Court of Appeal

R v Teichmann [2016] QCA 347 (15/227) Margaret McMurdo P and Douglas and Boddice JJ 23 December 2016

Full-text: QCA16-347.pdf


CRIMINAL LAW – APPEAL AND NEW TRIAL – VERDICT UNREASONABLE OR INSUPPORTABLE HAVING REGARD TO EVIDENCE – where the appellant was convicted of murder – where the Crown case was that the appellant deliberately discharged a loaded shotgun at the head of the deceased at short range with the intention to kill the deceased or do him grievous bodily harm – where the defence case was that the jury could not exclude beyond reasonable doubt a hypothesis consistent with innocence, namely, that the shotgun discharged in the course of a struggle between the appellant and the deceased after the deceased produced the shotgun and threatened the appellant’s life – where the appellant submits the case against him for murder was purely circumstantial as there was no direct evidence he shot the deceased or, if he did so, he did so intentionally, and no direct evidence of an intention to kill or do grievous bodily harm or of any motive for the appellant to kill the deceased – where the appellant submits a consideration of all the evidence was consistent with an accidental killing or killing in self-defence – where the respondent submits the jury were presented with two competing hypotheses, and that there was ample evidence to support the Crown’s hypothesis and to exclude the appellant’s hypothesis beyond reasonable doubt – whether the verdict is unreasonable or insupportable having regard to all the evidence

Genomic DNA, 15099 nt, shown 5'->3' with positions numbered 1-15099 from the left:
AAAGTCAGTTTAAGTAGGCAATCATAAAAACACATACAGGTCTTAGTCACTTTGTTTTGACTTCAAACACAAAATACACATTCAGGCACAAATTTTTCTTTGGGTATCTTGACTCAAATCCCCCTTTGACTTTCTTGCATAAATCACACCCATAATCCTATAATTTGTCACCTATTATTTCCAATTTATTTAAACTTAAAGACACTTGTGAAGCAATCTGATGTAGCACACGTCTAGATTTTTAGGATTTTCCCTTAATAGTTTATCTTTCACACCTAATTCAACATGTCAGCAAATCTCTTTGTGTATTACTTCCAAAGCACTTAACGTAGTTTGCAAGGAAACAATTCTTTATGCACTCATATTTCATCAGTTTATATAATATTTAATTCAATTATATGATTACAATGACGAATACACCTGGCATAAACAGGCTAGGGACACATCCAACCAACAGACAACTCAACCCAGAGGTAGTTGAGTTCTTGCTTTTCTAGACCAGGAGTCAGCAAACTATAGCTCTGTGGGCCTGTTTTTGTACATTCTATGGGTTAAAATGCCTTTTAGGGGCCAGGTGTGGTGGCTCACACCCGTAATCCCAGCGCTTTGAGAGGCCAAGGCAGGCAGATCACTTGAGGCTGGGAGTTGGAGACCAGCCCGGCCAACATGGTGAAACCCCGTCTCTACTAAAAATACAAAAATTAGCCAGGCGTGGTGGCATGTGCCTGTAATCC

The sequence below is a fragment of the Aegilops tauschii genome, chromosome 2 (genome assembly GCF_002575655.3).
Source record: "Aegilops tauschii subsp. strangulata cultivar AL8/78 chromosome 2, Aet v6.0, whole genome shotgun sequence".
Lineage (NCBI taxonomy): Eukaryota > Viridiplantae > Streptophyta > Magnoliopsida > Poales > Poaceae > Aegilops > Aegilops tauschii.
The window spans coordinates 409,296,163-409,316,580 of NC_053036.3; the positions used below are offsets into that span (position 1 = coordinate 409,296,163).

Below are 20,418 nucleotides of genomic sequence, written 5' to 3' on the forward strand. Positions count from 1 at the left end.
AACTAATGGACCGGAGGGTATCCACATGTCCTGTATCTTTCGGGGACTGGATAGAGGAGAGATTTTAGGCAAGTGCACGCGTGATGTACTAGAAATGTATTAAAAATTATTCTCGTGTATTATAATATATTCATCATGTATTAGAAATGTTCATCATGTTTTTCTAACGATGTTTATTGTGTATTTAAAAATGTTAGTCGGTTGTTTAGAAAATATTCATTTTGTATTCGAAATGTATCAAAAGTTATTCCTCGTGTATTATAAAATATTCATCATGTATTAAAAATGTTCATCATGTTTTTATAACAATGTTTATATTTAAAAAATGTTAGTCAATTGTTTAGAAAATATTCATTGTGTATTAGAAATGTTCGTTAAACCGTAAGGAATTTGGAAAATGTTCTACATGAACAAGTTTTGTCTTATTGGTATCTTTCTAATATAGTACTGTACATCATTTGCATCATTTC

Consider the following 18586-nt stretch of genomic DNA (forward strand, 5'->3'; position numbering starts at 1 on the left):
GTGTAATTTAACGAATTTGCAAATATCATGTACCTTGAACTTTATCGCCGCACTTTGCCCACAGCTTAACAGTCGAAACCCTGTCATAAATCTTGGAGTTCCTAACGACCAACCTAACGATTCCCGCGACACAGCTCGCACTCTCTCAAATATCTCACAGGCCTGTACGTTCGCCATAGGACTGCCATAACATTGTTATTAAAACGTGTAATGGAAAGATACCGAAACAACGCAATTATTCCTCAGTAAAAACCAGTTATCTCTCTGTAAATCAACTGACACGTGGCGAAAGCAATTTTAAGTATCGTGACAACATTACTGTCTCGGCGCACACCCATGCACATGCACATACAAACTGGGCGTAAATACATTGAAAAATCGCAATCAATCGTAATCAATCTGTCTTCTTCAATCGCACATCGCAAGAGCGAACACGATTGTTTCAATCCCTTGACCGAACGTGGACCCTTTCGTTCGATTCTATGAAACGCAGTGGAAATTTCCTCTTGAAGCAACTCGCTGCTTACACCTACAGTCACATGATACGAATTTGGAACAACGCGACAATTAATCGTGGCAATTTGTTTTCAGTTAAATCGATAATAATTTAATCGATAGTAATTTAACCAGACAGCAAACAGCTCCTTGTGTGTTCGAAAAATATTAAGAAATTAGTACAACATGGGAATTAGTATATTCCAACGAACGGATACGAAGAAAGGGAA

CRIMINAL LAW – APPEAL AND NEW TRIAL – PARTICULAR GROUNDS OF APPEAL – MISDIRECTION AND NON-DIRECTION – OTHER MATTERS – where the trial Judge directed the jury that certain statements by the appellant, if they were satisfied those statements were false, could be used as evidence of consciousness of guilt of manslaughter – where the appellant submits these directions led to a miscarriage of justice because the directions given to the jury as to the use that might be made of such evidence were inadequate – where the appellant submits his lies could not be established without proof of his guilt and the directions were therefore unnecessary and carried with them the risk of a wholly circular argument as to the appellant’s guilt – where the appellant submits the jury ought to have been directed they would need to be satisfied beyond a reasonable doubt that the appellant had so lied before using such evidence as consciousness of guilt – where the respondent submits the directions concerning lies were in accordance with the benchbook and did not involve circular reasoning – whether the appellant’s alleged lies were capable of amounting to evidence of consciousness of guilt – whether the jury were properly directed as to the use that could be made of those alleged lies